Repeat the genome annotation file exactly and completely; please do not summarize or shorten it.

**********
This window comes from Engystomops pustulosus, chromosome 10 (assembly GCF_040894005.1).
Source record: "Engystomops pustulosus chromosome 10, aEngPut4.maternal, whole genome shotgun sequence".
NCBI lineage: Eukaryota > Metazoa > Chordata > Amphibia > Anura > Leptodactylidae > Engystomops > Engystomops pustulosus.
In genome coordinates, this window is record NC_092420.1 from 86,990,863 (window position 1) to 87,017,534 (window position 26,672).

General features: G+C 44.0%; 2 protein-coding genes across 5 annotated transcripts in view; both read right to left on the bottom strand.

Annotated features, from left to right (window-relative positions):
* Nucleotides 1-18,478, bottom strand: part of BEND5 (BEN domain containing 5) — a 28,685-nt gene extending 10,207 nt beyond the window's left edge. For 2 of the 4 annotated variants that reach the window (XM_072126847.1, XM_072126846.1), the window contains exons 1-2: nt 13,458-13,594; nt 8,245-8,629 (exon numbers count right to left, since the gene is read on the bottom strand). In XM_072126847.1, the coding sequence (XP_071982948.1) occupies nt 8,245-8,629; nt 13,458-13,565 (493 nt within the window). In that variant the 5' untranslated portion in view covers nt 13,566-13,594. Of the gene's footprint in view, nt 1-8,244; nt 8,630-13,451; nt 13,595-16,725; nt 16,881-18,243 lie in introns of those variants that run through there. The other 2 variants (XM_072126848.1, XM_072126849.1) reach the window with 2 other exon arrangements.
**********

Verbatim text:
This window comes from Engystomops pustulosus, chromosome 10 (assembly GCF_040894005.1).
Source record: "Engystomops pustulosus chromosome 10, aEngPut4.maternal, whole genome shotgun sequence".
NCBI lineage: Eukaryota > Metazoa > Chordata > Amphibia > Anura > Leptodactylidae > Engystomops > Engystomops pustulosus.
In genome coordinates, this window is record NC_092420.1 from 86,990,863 (window position 1) to 87,017,534 (window position 26,672).

General features: G+C 44.0%; 2 protein-coding genes across 5 annotated transcripts in view; both read right to left on the bottom strand.

Annotated features, from left to right (window-relative positions):
* Nucleotides 1-18,478, bottom strand: part of BEND5 (BEN domain containing 5) — a 28,685-nt gene extending 10,207 nt beyond the window's left edge. For 2 of the 4 annotated variants that reach the window (XM_072126847.1, XM_072126846.1), the window contains exons 1-2: nt 13,458-13,594; nt 8,245-8,629 (exon numbers count right to left, since the gene is read on the bottom strand). In XM_072126847.1, the coding sequence (XP_071982948.1) occupies nt 8,245-8,629; nt 13,458-13,565 (493 nt within the window). In that variant the 5' untranslated portion in view covers nt 13,566-13,594. Of the gene's footprint in view, nt 1-8,244; nt 8,630-13,451; nt 13,595-16,725; nt 16,881-18,243 lie in introns of those variants that run through there. The other 2 variants (XM_072126848.1, XM_072126849.1) reach the window with 2 other exon arrangements.